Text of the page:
Process Drama focuses on the action of creating a scene to explore a situation, to promote empathy, and to develop an understanding of complex situations. After learning the background of the situation, participants act out unscripted scenes and imagined exchanges from the (often historical) characters’ points of view. There is no external audience; Process Drama is meant to benefit the actors themselves. It has its roots in dramatic play, where children in every culture create their own imagined worlds. It is a group exercise in improvisation, communication, and storytelling with a single, internal audience – the participants themselves.
For example, rather than hear a lecture about colonialism and its impacts, a group of participants would act out the first contact between explorers and indigenous people. Each side would be asked to think about the lives, goals, and beliefs of people in their society, about what happened leading up to the event, and about the response to new and different ‘others’ in the moment. The performance and analysis of what was said and done opens new doors to learning and new insights into the motivations for and impact of human interaction. This often leads to the discussion of parallel situations in participants’ own lives.
Communication Studies examine the processes of human communication and behavior. The focus of CAT’s work is on the patterns of communication in groups and the power dynamics they represent and support. We look as well at political, economic, and social contexts, interpersonal relationships, and communication across cultures with the goal of understanding and transforming power relations that give rise to oppression. The work explores the competing commitments one often has that inhibit transformative action and examines the ways in which a community can develop public agreements to bolster democratic relationships in order to create progressive social change.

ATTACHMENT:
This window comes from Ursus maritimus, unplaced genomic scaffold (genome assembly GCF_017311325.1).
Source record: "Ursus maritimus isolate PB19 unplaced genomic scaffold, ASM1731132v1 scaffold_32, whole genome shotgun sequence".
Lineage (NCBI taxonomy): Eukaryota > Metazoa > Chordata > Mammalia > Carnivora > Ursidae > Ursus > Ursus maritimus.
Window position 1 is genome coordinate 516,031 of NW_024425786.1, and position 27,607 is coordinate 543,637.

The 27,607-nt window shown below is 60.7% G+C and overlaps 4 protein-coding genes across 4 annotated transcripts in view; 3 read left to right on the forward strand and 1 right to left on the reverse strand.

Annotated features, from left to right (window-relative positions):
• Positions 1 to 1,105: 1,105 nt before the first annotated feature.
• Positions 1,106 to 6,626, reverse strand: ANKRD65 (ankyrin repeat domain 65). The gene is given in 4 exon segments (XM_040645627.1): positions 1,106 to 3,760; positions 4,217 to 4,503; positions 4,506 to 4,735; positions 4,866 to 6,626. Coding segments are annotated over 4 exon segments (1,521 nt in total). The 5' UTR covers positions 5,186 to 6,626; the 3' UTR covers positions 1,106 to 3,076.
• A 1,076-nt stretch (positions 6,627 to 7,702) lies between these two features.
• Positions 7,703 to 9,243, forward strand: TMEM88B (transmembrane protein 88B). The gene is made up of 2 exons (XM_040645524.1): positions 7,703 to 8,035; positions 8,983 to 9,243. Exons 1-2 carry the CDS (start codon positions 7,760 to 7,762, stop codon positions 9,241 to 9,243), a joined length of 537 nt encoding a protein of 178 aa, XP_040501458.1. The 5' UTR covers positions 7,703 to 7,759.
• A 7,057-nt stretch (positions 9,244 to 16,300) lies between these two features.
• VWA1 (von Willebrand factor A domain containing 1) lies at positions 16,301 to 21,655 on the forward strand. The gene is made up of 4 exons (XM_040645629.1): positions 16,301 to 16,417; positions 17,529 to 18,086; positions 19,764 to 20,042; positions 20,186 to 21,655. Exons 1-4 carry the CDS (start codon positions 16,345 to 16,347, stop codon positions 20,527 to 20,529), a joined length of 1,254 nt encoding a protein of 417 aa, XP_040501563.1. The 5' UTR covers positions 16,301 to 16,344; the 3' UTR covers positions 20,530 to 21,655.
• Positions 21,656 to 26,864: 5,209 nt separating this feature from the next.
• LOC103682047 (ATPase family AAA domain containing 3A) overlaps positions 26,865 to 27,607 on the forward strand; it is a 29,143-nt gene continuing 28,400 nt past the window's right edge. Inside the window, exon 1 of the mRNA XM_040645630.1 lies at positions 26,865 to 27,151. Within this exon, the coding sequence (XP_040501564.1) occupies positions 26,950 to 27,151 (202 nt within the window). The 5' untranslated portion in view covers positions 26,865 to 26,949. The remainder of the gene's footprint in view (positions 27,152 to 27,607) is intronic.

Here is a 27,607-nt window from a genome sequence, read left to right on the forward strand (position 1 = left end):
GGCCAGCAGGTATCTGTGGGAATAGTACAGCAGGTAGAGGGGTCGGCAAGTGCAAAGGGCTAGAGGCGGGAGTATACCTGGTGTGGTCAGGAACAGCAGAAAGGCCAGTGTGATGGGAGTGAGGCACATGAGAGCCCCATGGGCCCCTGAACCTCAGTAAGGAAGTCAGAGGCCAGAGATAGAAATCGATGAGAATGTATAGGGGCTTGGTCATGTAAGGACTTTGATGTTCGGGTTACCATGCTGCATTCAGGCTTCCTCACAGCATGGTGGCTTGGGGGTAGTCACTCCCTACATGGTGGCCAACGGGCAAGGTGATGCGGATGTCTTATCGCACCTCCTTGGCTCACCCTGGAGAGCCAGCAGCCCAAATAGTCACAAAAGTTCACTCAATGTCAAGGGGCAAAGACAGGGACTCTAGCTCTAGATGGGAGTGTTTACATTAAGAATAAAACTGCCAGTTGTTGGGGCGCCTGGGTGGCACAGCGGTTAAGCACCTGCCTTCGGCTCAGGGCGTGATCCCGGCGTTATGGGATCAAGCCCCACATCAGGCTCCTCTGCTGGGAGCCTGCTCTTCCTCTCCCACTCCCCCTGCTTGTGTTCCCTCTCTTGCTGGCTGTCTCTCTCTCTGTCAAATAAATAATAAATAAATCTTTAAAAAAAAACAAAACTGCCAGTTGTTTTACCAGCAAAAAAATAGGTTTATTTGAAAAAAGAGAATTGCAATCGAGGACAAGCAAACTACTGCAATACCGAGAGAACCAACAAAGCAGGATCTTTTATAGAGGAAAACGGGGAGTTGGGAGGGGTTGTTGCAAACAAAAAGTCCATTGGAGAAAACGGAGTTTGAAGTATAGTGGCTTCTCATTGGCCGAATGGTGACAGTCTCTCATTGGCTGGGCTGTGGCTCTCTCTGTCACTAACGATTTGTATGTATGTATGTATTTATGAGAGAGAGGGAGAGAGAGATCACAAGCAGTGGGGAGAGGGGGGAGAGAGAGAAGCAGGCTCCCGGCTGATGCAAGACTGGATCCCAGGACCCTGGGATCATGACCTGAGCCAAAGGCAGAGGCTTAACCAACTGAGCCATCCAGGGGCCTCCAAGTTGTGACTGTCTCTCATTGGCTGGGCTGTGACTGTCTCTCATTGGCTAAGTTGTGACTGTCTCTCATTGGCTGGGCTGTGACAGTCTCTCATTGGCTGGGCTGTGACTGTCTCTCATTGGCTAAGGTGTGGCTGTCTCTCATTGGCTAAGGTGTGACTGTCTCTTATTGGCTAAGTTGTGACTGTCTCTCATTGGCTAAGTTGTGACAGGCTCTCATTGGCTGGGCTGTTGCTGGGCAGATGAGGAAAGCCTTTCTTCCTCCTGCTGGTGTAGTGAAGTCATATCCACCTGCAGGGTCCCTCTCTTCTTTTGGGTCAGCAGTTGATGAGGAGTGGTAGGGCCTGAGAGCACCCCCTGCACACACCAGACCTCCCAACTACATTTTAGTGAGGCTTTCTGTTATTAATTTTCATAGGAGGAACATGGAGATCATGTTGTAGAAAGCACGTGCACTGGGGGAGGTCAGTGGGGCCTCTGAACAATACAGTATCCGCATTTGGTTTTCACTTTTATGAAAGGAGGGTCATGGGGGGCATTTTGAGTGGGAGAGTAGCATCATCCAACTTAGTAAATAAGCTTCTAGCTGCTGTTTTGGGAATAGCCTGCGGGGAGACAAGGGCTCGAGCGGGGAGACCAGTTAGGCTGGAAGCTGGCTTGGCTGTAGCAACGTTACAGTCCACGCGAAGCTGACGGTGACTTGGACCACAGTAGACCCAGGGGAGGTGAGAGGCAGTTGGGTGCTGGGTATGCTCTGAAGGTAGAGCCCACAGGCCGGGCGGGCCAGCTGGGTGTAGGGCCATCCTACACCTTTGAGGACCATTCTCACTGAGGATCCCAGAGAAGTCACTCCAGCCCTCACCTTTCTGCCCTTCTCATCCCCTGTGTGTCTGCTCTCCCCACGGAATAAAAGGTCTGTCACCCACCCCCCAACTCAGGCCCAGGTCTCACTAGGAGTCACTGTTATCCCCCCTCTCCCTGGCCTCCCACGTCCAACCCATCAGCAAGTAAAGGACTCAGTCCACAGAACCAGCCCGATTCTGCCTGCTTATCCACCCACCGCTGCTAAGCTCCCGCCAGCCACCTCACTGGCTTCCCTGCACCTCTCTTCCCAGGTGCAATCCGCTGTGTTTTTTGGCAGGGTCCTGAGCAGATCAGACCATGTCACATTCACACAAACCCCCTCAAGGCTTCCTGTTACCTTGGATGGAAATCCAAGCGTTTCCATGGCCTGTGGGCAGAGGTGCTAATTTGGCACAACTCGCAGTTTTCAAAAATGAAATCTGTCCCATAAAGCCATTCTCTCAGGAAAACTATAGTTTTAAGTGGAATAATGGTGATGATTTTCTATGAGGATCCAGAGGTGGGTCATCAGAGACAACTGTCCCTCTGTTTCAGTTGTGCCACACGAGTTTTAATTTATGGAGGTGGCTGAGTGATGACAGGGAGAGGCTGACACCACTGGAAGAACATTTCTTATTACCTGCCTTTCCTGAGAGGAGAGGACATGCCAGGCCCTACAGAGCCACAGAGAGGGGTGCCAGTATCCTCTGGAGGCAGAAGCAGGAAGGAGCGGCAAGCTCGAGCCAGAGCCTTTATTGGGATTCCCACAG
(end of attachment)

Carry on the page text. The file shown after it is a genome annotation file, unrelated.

Participatory Action Research
Participatory Action Research (PAR) is an approach to enquiry which has been used since the 1940s. It involves researchers and participants working together to understand a problematic situation and change it for the better. There are many definitions of the approach, which share some common elements. PAR focuses on social change that promotes democracy and challenges inequality, often targeting the needs of a particular group. It is an iterative cycle of research, action and reflection, during which participants seek a greater awareness of their situation in order to take action. PAR uses a range of different methods, both qualitative and quantitative. During CAT workshops, we seek to understand the world together using theatre techniques to ask questions, test answers, and create paths to change.